Montreal Impact's Martins celebrates a goal by Arnaud during the second half of their MLS soccer match against Chicago Fire in Montreal

MLS Preview: Philadelphia Union at Montreal Impact

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No question that two of the league’s most interesting teams will be at Stade Saputo on Saturday, when the surprising Montreal Impact meets the young and surprising Philadelphia Union.

Montreal has been highly organized and far more adept at collecting points than anyone might have expected under Marco Schallibaum, an MLS newbie who is proving that foreign managers with no experience in the league can sometimes quickly find their feet. (He’s bucking a general trend that says otherwise, one now playing out more typically at Chivas USA.)

Don’t let Montreal’s fourth-place standing in the Eastern Conference fool you; in terms of points per game (2.0), only one other club has done so well. The fact that Montreal is fourth is reflective of Major League Soccer’s unstable scheduling practices; while the Impact has played just 10 matches, some clubs have played as many as 14.

And consider that Montreal keeps getting healthier. Captain Davy Arnaud (pictured, on the right) should return from the concussion issues that has kept him out recently. Midfield teammate Felipe and underrated outside back Jeb Brovsky (who will be wearing a mask) could be in for a return to the lineup.

And now it looks like veteran Italian center back Alessandro Nesta is healthy enough to get back on the field.

A busy May around Stade Saputo means that some Impact regulars can surely use a break. Then again, Justin Mapp is having the kind of season that has eluded the once-promising midfielder in recent years, so you hate to see any mounting momentum slip away. And second-year man Andrew Wenger is benefitting from regular playing time.

Philadelphia never earns many style points, but Hackworth’s young team is grinding out points at a surprising rate, currently fifth in the East. So many of the close wins are about MLS scoring leader Jack McInerney and those great instincts near goal, used to wonderful effect in accumulating a league-leading five game-winners.

But grinders or no, Hackworth’s team is chalk full of interesting parts.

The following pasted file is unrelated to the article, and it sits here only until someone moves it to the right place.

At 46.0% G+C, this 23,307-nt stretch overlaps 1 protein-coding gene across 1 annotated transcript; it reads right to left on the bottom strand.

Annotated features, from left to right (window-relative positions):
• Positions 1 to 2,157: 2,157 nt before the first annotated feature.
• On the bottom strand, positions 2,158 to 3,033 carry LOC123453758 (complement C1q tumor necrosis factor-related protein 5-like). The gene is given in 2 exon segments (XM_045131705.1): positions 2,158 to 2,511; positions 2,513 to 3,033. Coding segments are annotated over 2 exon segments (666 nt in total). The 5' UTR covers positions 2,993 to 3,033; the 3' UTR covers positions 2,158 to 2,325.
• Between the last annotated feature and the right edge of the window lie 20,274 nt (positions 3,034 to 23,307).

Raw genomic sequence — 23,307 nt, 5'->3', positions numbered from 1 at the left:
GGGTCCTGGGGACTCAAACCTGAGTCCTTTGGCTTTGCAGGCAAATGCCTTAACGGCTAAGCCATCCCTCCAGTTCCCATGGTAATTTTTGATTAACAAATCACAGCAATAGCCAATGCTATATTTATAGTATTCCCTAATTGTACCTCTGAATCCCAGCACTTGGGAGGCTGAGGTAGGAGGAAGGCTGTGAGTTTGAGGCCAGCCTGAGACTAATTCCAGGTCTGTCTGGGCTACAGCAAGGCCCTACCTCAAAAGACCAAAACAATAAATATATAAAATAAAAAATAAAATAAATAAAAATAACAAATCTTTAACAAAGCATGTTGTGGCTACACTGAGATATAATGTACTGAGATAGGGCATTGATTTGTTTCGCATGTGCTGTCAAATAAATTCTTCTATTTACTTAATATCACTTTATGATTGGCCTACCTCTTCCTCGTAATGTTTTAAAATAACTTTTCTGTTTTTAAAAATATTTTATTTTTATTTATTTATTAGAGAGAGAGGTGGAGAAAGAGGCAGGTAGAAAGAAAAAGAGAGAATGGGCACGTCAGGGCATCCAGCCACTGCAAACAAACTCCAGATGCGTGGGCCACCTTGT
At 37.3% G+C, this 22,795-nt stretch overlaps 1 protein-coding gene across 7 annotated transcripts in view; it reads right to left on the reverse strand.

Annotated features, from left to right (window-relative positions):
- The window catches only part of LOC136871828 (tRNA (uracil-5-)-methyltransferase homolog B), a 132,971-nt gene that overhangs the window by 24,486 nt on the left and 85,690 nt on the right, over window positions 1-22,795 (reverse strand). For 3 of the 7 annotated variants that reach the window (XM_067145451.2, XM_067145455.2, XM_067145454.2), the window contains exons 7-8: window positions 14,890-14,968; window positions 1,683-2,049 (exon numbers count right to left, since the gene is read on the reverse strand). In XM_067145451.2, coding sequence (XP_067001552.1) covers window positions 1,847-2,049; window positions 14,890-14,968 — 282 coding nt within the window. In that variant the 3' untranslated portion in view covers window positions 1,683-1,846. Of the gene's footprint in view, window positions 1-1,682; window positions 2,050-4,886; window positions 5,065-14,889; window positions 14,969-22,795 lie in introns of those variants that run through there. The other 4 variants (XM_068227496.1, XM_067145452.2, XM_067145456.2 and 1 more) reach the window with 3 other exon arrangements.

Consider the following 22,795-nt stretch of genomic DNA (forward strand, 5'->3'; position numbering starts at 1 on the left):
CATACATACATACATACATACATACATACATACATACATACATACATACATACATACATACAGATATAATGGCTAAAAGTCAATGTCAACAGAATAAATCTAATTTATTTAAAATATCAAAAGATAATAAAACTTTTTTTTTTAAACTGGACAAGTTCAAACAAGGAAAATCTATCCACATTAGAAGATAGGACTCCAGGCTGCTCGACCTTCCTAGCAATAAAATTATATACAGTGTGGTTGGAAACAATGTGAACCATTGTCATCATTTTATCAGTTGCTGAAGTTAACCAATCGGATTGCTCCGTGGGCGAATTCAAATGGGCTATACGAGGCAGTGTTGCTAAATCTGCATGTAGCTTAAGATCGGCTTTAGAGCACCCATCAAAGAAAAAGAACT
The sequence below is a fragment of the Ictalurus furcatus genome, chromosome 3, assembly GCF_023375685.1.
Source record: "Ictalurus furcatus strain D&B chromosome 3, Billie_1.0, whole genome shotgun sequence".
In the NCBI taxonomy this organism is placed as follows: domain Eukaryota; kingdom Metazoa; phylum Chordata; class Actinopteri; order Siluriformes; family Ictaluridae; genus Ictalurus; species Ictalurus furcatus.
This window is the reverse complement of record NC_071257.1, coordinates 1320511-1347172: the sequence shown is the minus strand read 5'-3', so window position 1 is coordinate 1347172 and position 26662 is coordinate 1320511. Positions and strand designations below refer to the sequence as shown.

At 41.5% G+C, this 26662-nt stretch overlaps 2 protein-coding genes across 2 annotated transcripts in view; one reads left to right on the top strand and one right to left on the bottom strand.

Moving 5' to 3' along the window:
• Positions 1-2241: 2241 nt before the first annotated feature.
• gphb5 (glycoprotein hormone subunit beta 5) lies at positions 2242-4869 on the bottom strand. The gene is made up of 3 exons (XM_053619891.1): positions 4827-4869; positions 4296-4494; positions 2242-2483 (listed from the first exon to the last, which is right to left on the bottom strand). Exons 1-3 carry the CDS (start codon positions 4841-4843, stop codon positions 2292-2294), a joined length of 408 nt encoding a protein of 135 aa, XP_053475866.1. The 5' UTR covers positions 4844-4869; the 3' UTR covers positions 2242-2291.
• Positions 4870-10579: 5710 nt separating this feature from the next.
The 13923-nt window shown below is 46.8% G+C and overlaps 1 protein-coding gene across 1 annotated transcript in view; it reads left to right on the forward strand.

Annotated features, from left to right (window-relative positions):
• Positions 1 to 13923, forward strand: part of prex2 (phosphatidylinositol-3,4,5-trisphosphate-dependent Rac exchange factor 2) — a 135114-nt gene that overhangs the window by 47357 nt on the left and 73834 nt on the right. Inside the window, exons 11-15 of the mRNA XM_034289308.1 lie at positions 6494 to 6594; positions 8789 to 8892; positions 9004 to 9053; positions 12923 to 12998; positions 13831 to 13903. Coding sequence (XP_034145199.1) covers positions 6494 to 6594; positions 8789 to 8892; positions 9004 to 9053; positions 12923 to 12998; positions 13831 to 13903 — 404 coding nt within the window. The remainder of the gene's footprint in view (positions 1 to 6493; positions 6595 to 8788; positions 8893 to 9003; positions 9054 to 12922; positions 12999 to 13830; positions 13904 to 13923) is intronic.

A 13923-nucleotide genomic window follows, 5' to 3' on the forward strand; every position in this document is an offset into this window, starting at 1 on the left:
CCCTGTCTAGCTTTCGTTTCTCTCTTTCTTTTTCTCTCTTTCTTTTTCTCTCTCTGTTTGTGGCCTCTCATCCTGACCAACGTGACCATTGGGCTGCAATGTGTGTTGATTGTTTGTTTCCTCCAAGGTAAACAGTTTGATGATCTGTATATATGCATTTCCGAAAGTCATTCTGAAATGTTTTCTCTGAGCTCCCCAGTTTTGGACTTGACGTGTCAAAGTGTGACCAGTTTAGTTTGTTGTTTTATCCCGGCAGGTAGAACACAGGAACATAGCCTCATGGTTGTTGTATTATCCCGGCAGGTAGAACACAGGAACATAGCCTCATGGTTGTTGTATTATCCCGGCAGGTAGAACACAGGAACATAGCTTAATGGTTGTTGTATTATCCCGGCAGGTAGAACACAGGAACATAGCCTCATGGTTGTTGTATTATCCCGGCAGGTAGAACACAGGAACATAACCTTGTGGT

Brazilian playmaker Kleberson needed time to get fit, but he has helped stabilize the Union’s midfield possession.

Conor Casey, now healthy again, has linked with McInerney to form a solid forward pairing.

McInerney played a more withdrawn role last week, proving that he can be more than a pure goal scorer.

In the back, young goalkeeper Zac MacMath hasn’t always been perfect, but the mistakes are coming at a slower rate than years past.

In center backs Amobi Okugo and Jeff Parke and in outside backs Sheanon Williams and Ray Gaddis, the defense has solid parts to build around, even if the cohesion has not always been there.

Few would have picked these teams as playoff favorites as the season begin in March, but they both have the look of one now, especially in Montreal’s case.

Kickoff is 7 p.m.; the official match preview from MLSSoccer.com is here.

USC wins NCAA women’s soccer national championship

Southern California's Morgan Andrews celebrates after scoring a goal against West Virginia during the first half in the NCAA Women's College Cup soccer final, Sunday, Dec. 4, 2016 in San Jose, Calif. (AP Photo/Tony Avelar)
AP Photo/Tony Avelar
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SAN JOSE, Calif. (AP) Katie Johnson broke a tie in the 75th minute and Southern California won the NCAA women’s soccer title Sunday, beating top-ranked West Virginia 3-1 at Avaya Stadium on Sunday.

The second-seeded Trojans (19-4-2) also won the College Cup in 2007.

The Mountaineers (23-2-2) lost for the first time since a 1-0 setback to Georgetown on Sept. 18. West Virginia had a 17-game unbeaten streak snapped, and allowed three goals for the first all season.

Johnson, who also had the winning goal in USC’s 1-0 semifinal victory over Georgetown on Friday, was wide open in front of the net when Leah Pruitt took a pass up the left sideline, beat defender Easther Mayi Kith, and delivered a perfect cross. Johnson simply rolled the ball into the goal to the right of goalkeeper Rylee Foster.